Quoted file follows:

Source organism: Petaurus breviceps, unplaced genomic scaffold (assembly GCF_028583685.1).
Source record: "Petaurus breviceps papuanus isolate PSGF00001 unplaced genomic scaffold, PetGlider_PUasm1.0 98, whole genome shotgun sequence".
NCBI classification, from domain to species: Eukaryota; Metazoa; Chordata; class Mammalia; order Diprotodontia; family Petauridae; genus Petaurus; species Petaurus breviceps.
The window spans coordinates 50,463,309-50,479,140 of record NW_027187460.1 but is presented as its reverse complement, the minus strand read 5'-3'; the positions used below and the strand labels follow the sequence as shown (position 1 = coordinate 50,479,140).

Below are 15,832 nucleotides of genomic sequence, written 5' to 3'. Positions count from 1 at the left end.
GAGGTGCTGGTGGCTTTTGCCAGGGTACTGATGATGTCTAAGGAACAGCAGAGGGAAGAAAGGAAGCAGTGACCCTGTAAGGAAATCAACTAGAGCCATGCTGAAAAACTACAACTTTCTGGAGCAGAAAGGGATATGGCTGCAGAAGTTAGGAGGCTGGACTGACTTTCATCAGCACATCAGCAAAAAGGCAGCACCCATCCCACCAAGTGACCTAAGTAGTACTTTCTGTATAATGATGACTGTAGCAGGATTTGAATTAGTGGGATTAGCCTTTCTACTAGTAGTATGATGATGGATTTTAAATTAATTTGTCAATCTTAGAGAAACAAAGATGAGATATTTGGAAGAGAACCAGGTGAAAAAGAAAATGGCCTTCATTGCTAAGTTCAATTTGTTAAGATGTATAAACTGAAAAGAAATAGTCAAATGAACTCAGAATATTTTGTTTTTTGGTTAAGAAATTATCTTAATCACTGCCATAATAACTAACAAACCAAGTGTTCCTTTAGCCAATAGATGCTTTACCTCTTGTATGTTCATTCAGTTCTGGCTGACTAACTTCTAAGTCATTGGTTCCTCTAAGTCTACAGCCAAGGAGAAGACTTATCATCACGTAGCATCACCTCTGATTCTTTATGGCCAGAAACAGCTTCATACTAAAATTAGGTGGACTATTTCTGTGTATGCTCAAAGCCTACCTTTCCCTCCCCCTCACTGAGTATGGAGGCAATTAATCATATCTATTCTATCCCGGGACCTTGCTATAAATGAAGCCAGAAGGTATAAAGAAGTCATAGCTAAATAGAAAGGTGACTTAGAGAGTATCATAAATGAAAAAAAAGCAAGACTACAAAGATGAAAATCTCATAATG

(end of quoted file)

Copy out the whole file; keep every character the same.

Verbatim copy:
Source organism: Petaurus breviceps, unplaced genomic scaffold (assembly GCF_028583685.1).
Source record: "Petaurus breviceps papuanus isolate PSGF00001 unplaced genomic scaffold, PetGlider_PUasm1.0 98, whole genome shotgun sequence".
NCBI classification, from domain to species: Eukaryota; Metazoa; Chordata; class Mammalia; order Diprotodontia; family Petauridae; genus Petaurus; species Petaurus breviceps.
The window spans coordinates 50,463,309-50,479,140 of record NW_027187460.1 but is presented as its reverse complement, the minus strand read 5'-3'; the positions used below and the strand labels follow the sequence as shown (position 1 = coordinate 50,479,140).

Below are 15,832 nucleotides of genomic sequence, written 5' to 3'. Positions count from 1 at the left end.
GAGGTGCTGGTGGCTTTTGCCAGGGTACTGATGATGTCTAAGGAACAGCAGAGGGAAGAAAGGAAGCAGTGACCCTGTAAGGAAATCAACTAGAGCCATGCTGAAAAACTACAACTTTCTGGAGCAGAAAGGGATATGGCTGCAGAAGTTAGGAGGCTGGACTGACTTTCATCAGCACATCAGCAAAAAGGCAGCACCCATCCCACCAAGTGACCTAAGTAGTACTTTCTGTATAATGATGACTGTAGCAGGATTTGAATTAGTGGGATTAGCCTTTCTACTAGTAGTATGATGATGGATTTTAAATTAATTTGTCAATCTTAGAGAAACAAAGATGAGATATTTGGAAGAGAACCAGGTGAAAAAGAAAATGGCCTTCATTGCTAAGTTCAATTTGTTAAGATGTATAAACTGAAAAGAAATAGTCAAATGAACTCAGAATATTTTGTTTTTTGGTTAAGAAATTATCTTAATCACTGCCATAATAACTAACAAACCAAGTGTTCCTTTAGCCAATAGATGCTTTACCTCTTGTATGTTCATTCAGTTCTGGCTGACTAACTTCTAAGTCATTGGTTCCTCTAAGTCTACAGCCAAGGAGAAGACTTATCATCACGTAGCATCACCTCTGATTCTTTATGGCCAGAAACAGCTTCATACTAAAATTAGGTGGACTATTTCTGTGTATGCTCAAAGCCTACCTTTCCCTCCCCCTCACTGAGTATGGAGGCAATTAATCATATCTATTCTATCCCGGGACCTTGCTATAAATGAAGCCAGAAGGTATAAAGAAGTCATAGCTAAATAGAAAGGTGACTTAGAGAGTATCATAAATGAAAAAAAAGCAAGACTACAAAGATGAAAATCTCATAATG